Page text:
How did Eddie Guerrero die? Everything you need to know

Eddie Guerrero was one of the greatest entertainers of the WWE. Guerrero hailed from the Mexican Guerrero family and spent his early wrestling career fighting in Mexico. He joined the mainstream in the United States via ECW in 1995, and later that year, he joined WCW. Guerrero’s fame shot through the roof when he joined the WWF. 

Guerrero showed technical excellence in the ring and unrivaled showmanship off it. Though he played the villain for the first years of his career, fans adored him. When he shifted to the hero in his later years, fans almost worshipped the wrestler. Eddie Guerrero’s death on 13th November 2005 marked one of the saddest days in wrestling history. 

Eddie’s nephew, Chavo Guerrero, found Eddie unconscious in his hotel room at the Marriot Hotel City Center in Minneapolis. The wrestler was barely alive when Chavo found him, and by the time the ambulance arrived, Eddie was dead. 

WWE put all storylines on hold during the next episode of Raw. No one was forced to perform, but some wrestlers, including Chavo, wrestled. Chavo finished the match with Eddie’s maneuver: the frog splash.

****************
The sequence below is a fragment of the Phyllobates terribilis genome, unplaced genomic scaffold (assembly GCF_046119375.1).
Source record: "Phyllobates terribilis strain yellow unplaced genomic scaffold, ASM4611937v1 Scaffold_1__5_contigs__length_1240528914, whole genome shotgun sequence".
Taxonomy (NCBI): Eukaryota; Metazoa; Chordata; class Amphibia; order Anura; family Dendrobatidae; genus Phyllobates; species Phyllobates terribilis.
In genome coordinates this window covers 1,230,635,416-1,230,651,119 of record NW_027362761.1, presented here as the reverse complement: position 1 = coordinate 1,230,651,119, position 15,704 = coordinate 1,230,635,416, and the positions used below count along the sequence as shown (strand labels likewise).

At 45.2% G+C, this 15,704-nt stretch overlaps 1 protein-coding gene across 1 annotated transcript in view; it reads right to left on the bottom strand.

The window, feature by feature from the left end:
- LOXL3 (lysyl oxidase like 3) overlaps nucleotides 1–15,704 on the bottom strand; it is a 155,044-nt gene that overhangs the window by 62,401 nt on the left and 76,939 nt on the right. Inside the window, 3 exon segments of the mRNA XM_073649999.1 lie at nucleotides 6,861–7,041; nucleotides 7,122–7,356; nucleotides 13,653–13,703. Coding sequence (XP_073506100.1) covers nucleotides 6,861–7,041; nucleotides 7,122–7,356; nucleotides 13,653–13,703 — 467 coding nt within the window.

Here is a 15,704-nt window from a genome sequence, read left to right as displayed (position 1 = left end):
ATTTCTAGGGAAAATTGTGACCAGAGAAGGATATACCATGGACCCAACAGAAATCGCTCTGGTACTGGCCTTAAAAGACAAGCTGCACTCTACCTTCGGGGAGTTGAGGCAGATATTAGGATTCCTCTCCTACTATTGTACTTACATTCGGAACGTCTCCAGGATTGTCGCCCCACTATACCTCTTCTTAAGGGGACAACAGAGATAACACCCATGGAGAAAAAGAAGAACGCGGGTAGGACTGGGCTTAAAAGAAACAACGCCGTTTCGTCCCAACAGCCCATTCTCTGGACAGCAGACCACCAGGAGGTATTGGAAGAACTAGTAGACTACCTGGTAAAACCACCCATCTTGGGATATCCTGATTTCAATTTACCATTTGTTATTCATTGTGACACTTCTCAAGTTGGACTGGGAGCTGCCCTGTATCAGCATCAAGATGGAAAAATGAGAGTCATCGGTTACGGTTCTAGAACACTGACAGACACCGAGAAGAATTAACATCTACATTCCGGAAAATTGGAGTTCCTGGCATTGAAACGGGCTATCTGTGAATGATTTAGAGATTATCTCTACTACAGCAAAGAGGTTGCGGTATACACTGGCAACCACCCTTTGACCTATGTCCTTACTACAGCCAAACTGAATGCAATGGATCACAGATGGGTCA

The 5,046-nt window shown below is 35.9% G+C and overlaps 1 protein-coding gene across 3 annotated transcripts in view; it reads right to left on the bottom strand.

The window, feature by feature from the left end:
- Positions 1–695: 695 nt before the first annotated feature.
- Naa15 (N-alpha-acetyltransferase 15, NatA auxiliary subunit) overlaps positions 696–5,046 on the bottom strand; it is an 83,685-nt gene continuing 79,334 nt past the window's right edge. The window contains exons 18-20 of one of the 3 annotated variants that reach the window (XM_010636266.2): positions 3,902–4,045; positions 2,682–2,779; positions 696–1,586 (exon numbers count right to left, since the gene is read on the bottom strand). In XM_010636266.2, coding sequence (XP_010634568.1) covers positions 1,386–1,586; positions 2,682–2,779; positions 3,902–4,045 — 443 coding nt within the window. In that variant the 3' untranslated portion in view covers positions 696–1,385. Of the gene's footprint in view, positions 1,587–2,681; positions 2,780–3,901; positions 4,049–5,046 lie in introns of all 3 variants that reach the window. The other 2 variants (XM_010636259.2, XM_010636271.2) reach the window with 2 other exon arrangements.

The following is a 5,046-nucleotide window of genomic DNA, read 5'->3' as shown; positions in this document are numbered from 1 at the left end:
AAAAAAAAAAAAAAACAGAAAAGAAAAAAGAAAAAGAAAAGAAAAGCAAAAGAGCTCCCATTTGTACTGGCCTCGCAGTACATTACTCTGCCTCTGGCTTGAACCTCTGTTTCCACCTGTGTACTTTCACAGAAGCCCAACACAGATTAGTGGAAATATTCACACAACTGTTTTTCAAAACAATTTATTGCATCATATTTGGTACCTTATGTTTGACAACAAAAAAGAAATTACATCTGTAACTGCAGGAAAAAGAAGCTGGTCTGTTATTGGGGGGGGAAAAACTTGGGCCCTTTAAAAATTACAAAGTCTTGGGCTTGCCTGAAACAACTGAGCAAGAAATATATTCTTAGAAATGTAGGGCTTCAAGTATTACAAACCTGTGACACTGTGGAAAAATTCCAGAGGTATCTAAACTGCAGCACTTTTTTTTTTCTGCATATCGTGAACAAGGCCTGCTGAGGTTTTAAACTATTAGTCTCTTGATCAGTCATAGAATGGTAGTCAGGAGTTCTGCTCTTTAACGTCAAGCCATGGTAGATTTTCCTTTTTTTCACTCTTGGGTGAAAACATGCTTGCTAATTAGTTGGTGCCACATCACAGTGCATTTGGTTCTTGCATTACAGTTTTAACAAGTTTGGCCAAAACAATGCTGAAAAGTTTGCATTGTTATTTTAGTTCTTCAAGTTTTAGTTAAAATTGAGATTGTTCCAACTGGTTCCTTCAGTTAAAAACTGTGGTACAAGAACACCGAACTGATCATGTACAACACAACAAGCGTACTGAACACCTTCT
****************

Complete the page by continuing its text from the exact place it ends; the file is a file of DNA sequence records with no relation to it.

An autopsy revealed that Eddie Guerrero died due to heart failure caused by atherosclerotic cardiovascular disease. 

In 2001, Eddie was released by the WWF for alcoholism, promising that he could return after getting clean. Eddie was clean for four years before his death, but some speculated that his past drug use might have contributed to his death. 

Guerrero was once hooked on pills following a car crash in 1999. His widow, Vickie, revealed that Eddie would rather take a pain pill than miss work. However, she said that Eddie soon became dependent on medication:

“I thought everything is okay–he’s just trying to cover up his injuries, but then I started seeing that I was driving him everywhere. I was picking him up because he couldn’t function. What y’all saw in the ring, he would turn on his lights in the ring. He loved what he did, but coming home, it was a mess.”

In 2009, Eddie’s friend Rey Mysterio announced his entry into rehab to deal with pain killer addiction. Rey mentioned Eddie, stating that he didn’t want to suffer the same fate. Mysterio suggested that his past drug use contributed to his death. 

Regardless, Eddie’s still considered one of the best of all time. In his five years at the WWE, he participated in some of the franchise’s greatest matches, coined terms that still evoke memories today, and brought smiles on the faces of millions of fans. 

“I mean, he could have been the absolute greatest of all time because when I wrestled him, he was still in that top three we were talking about, so Eddie had it all,” Kurt Angle said on The Talk is Jericho podcast. “He was so entertaining, but he also had all the technique. He was such a great wrestler and he got it.”